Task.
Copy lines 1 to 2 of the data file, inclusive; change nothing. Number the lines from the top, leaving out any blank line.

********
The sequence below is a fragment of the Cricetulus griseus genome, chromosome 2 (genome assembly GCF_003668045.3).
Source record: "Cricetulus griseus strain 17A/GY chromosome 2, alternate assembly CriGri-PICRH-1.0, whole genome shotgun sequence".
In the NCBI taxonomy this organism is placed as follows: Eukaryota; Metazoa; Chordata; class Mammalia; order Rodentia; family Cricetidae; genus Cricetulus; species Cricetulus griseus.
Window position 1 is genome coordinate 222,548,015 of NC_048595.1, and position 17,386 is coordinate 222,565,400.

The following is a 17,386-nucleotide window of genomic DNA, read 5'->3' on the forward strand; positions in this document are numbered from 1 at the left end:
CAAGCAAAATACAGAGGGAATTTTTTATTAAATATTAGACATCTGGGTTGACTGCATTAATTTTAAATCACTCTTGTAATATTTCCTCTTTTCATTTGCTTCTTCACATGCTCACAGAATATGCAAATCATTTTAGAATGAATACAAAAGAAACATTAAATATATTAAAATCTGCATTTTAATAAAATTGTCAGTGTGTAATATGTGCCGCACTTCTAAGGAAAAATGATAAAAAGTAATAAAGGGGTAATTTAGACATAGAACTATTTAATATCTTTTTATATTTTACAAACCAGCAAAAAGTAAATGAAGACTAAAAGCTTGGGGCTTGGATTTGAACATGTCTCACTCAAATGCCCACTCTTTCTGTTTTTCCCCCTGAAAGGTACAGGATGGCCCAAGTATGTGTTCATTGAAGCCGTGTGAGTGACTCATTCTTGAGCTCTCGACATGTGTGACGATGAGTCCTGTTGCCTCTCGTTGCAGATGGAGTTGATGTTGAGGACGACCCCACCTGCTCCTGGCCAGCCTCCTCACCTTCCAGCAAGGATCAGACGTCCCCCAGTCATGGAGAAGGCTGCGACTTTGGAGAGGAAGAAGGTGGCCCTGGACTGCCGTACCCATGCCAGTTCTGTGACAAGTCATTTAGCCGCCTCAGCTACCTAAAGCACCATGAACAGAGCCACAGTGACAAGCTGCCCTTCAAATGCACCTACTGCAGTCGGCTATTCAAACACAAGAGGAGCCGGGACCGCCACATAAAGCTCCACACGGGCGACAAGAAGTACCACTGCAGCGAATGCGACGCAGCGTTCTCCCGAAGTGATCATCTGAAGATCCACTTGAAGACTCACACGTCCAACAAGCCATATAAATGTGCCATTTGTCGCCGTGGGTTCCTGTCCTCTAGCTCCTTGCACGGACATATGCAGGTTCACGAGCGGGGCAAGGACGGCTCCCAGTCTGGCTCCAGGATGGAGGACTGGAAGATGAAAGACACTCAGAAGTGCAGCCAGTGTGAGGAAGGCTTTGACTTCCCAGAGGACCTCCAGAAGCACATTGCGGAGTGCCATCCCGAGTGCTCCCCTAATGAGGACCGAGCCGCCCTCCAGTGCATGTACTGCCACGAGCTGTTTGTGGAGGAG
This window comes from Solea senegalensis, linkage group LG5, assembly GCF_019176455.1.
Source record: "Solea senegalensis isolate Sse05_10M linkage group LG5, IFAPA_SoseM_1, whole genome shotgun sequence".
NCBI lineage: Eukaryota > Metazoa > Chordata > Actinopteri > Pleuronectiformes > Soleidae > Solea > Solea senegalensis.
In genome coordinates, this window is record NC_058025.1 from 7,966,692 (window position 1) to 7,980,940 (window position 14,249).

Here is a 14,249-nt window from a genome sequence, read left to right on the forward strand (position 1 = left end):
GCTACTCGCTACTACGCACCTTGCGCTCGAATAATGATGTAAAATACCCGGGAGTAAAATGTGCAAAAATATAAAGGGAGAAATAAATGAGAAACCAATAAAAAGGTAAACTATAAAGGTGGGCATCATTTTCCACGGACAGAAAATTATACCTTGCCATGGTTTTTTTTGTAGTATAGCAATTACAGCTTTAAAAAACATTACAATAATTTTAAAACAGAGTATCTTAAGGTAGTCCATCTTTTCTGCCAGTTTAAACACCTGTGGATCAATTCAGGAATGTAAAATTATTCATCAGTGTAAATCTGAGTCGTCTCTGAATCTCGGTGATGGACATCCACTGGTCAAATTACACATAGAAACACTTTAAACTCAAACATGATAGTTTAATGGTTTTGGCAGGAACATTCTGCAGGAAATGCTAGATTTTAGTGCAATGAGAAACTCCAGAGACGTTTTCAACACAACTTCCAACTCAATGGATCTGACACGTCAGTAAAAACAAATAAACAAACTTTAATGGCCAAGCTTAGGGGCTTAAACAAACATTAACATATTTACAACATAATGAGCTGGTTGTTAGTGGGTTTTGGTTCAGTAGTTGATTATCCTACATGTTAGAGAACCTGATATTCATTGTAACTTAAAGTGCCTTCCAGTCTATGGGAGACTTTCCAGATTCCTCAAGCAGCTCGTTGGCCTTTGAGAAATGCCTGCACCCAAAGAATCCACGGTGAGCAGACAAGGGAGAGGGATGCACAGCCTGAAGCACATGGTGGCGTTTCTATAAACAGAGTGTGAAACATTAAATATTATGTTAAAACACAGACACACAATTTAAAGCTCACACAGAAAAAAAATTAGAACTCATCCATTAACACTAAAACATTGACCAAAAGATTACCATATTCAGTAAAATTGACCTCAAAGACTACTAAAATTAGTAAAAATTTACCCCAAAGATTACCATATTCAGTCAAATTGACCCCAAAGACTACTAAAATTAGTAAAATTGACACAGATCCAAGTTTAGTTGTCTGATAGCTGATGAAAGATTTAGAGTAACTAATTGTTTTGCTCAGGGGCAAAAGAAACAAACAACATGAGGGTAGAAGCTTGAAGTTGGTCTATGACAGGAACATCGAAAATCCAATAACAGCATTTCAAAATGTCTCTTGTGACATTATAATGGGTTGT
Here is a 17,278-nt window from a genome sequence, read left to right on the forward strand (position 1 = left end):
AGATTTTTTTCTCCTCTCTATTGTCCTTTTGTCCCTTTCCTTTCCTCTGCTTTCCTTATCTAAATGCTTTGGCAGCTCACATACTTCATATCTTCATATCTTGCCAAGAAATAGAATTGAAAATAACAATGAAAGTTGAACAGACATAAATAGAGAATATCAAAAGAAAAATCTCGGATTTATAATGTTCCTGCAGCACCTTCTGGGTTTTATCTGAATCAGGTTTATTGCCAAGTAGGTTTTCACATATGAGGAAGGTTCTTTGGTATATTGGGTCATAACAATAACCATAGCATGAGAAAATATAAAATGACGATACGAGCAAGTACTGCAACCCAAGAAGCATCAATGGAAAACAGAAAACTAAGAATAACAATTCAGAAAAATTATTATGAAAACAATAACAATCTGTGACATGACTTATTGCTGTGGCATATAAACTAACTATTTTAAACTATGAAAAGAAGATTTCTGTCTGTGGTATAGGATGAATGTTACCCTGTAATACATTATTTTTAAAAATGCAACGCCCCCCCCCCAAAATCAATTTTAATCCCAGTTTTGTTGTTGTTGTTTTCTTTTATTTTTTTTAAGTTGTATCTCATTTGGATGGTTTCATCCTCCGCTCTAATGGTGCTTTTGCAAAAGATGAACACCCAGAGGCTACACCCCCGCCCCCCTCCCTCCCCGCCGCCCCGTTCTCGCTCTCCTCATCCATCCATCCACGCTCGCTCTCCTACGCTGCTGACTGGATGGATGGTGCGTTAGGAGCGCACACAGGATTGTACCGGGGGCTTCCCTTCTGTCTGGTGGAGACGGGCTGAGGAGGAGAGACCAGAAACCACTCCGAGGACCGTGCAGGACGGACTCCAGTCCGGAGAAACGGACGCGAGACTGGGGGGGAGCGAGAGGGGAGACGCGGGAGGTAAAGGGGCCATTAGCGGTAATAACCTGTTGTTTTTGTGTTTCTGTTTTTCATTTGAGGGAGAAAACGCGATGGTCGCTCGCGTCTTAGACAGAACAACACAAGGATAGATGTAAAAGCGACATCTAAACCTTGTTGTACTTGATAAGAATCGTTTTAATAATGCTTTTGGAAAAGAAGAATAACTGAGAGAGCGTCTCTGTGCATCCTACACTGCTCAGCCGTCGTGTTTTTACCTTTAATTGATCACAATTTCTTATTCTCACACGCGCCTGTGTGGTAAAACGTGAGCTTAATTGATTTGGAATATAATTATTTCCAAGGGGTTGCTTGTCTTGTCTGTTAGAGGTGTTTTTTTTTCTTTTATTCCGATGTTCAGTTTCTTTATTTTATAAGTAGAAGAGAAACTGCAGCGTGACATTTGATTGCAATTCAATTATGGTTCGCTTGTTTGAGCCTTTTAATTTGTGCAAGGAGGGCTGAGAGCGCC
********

The sequence below is a fragment of the Cricetulus griseus genome, chromosome 2 (genome assembly GCF_003668045.3).
Source record: "Cricetulus griseus strain 17A/GY chromosome 2, alternate assembly CriGri-PICRH-1.0, whole genome shotgun sequence".